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Olympic Security Takes Wait-and-See Posture on TWA Crash

July 18, 1996

ATLANTA (AP) _ Olympic and Atlanta airport officials say their already high level of security will suffice unless there is reason to take extra precautions in light of the TWA jet explosion in New York.

At Hartsfield Atlanta International Airport, spokesman Sherrie Hauser-Simmons said today that airport officials are in regular contact with the Federal Aviation Administration but have so far received no orders to change the current security level.

She said security is exactly the same as it was on Wednesday.

Airport spokesman John Kennedy said Wednesday night that Hartsfield security began tightening in October and we’re working really tightly right now.″ But, he said, ``there are levels we could go to if the FAA required us.″

At the airport this morning, there were no obvious signs of any changes in security that has been in place in the last few months because of the Olympics. Those measures included installation of advanced metal detectors and frequent announcements that passengers should report attempts by strangers to carry anything unusual onto planes.

Frank Benaquista, who was headed home to Pittsburgh after a business trip to Atlanta, said it seemed to him that the sensitivity of the airport metal detectors was higher this morning.

``When I went through, my glasses set it off. Then they swept me. That’s the first time that’s ever happened,″ said Benaquista, who described himself as a frequent traveler.

He said the crash Wednesday night did not make him unduly worried about traveling.

Roger Grove, a businessman from Albany, Ga., who was headed to Detroit, said he did not experience anything unusual passing through security today. ``It was just normal, routine,″ he said.

Similarly, passengers arriving in Atlanta to attend the Olympics, said they did not notice anything unusual on their flight.

``I’ve never been in Atlanta before, but as far as going out of LAX, it was completely normal,″ said Tracy Migliazza of Los Angeles.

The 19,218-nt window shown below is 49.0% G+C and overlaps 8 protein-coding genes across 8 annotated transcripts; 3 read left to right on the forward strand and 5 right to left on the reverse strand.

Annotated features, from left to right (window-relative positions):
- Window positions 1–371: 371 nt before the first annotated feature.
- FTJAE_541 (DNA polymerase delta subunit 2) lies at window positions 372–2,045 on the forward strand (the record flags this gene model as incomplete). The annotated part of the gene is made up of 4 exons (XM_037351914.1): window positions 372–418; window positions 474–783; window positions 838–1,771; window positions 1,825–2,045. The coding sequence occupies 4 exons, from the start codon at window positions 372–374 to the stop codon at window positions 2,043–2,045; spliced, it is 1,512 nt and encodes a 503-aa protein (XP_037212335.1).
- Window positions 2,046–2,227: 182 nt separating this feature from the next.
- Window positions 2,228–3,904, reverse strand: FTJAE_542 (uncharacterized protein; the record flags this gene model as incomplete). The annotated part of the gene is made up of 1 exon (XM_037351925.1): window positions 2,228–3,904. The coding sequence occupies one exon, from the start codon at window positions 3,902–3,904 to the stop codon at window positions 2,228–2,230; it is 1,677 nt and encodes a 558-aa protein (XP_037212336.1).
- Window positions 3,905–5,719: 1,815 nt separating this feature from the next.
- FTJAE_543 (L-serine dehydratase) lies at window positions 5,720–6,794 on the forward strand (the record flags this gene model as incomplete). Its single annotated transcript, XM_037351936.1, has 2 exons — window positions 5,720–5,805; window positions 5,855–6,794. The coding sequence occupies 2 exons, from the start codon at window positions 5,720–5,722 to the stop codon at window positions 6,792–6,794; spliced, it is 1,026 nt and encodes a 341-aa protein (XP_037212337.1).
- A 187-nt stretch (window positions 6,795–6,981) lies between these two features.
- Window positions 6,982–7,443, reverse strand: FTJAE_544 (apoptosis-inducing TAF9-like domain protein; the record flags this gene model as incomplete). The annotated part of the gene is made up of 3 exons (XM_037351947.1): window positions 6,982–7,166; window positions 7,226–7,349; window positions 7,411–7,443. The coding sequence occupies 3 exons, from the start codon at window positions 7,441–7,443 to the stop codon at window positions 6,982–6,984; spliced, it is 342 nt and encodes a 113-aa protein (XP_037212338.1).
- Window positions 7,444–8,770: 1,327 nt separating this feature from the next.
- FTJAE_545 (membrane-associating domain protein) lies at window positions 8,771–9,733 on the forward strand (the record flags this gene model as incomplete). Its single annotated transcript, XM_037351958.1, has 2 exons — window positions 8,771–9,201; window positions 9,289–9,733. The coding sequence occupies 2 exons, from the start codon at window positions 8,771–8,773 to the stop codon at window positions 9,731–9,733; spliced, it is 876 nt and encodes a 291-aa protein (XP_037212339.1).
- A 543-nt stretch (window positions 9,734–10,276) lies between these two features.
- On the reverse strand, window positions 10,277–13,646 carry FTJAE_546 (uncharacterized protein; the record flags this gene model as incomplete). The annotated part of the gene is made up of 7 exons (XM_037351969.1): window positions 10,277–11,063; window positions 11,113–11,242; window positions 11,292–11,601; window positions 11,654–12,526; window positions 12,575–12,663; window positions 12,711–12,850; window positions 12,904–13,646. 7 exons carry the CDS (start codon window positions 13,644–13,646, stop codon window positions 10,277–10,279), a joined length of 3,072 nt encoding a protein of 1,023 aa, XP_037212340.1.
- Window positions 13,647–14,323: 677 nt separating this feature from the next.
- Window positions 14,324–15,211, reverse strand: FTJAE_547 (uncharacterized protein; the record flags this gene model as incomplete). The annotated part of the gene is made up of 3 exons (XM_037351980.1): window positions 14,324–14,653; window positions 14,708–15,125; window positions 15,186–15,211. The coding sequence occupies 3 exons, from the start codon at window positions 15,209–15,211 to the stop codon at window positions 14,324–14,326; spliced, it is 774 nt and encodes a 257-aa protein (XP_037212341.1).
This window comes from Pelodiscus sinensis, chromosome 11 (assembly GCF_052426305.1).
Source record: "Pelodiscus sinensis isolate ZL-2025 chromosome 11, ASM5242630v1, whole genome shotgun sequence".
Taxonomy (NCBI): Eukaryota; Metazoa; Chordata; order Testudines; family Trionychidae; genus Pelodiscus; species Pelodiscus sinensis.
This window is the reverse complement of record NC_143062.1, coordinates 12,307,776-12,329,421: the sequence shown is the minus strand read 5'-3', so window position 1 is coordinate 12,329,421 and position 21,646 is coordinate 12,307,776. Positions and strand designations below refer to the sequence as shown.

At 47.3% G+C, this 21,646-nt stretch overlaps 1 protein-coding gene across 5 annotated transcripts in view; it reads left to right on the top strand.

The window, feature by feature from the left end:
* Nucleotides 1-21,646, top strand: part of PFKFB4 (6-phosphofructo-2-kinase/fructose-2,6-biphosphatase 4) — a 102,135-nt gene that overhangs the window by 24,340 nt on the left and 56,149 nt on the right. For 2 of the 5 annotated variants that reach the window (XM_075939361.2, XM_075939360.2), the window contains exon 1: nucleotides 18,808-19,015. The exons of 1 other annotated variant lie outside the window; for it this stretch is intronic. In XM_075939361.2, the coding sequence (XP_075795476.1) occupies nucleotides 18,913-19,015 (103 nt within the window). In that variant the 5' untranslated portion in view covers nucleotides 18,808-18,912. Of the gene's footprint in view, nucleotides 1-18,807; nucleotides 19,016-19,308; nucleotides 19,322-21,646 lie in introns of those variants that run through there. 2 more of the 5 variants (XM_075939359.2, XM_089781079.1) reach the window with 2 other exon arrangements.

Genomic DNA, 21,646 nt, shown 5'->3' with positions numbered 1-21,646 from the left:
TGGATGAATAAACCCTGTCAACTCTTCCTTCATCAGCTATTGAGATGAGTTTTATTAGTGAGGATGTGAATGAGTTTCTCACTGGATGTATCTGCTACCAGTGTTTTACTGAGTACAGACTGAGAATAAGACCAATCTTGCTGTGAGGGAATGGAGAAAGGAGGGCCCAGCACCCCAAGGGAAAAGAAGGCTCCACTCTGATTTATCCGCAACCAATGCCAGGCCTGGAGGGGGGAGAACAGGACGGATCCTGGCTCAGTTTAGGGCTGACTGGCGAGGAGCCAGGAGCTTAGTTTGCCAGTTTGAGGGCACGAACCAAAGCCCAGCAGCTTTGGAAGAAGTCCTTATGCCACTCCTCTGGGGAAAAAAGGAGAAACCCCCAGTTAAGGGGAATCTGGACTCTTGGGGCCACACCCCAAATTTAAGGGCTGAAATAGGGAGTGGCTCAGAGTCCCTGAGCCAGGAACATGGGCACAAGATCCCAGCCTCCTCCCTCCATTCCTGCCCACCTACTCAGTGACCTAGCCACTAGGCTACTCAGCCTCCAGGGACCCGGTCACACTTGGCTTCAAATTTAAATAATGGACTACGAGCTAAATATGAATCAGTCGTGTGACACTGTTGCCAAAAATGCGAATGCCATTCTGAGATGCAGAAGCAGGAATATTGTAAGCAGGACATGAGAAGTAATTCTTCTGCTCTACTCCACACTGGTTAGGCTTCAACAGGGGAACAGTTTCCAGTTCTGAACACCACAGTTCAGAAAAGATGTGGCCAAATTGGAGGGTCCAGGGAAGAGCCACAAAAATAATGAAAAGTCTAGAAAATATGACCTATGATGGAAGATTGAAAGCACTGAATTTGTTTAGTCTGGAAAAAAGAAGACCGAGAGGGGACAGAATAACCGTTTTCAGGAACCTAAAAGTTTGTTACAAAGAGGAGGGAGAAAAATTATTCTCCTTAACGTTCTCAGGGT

She said she was confident she would be safe in Atlanta.

``I absolutely think they’ve taken precautions, not only now, but up to now,″ she said.

At the airport Welcome Center, set up to process athletes and Olympic officials, things also seemed to be operating as normal. People there said they had no concerns about security in Atlanta.

``I feel safe. I am not anxious for myself,″ said Eric Favory, a member of the medical staff for the French Olympic team who was at the processing center.

Mike Kelly, a TWA vice president, noted that the FAA had been placed on an increased level of security because of the Olympics, which begin Friday, but said there had been no specific threats against TWA or the flight.

Asked about the possibility of a bomb on the plane, FAA spokesman Eliot Brenner said, ``We can’t discuss security issues.″

Michele Verdier, a spokeswoman for the International Olympic Committee, said the IOC by late Wednesday had ``heard nothing to suggest there’s any connection to the Olympics.″

``We have nothing really to say at this stage except that this is a terrible tragedy,″ she said.

A spokesman at the State Law Enforcement Command, the group organizing 4,500 state law enforcement officers during the Olympics, said that agency would know more today.

``We’re still analyzing the data,″ Don Daniel said Wednesday night.

``We feel very confident with the type of security we have in place,″ he said. But ``I’m sure we’ve got some heads-up going on.″

Lyn May, spokeswoman for the security office of the Atlanta Committee for the Olympic Games, said ACOG will watch the investigation closely but said it was too soon to do anything.

There didn’t seem to be any change in security in downtown Atlanta today. Officers and guards patrolling the area said they had not been alerted of anything.

Officer Nate Williams, an Atlanta police spokesman, said he expected that extra security measures would be taken but could not give details.

President Clinton is scheduled to open the games Friday night.

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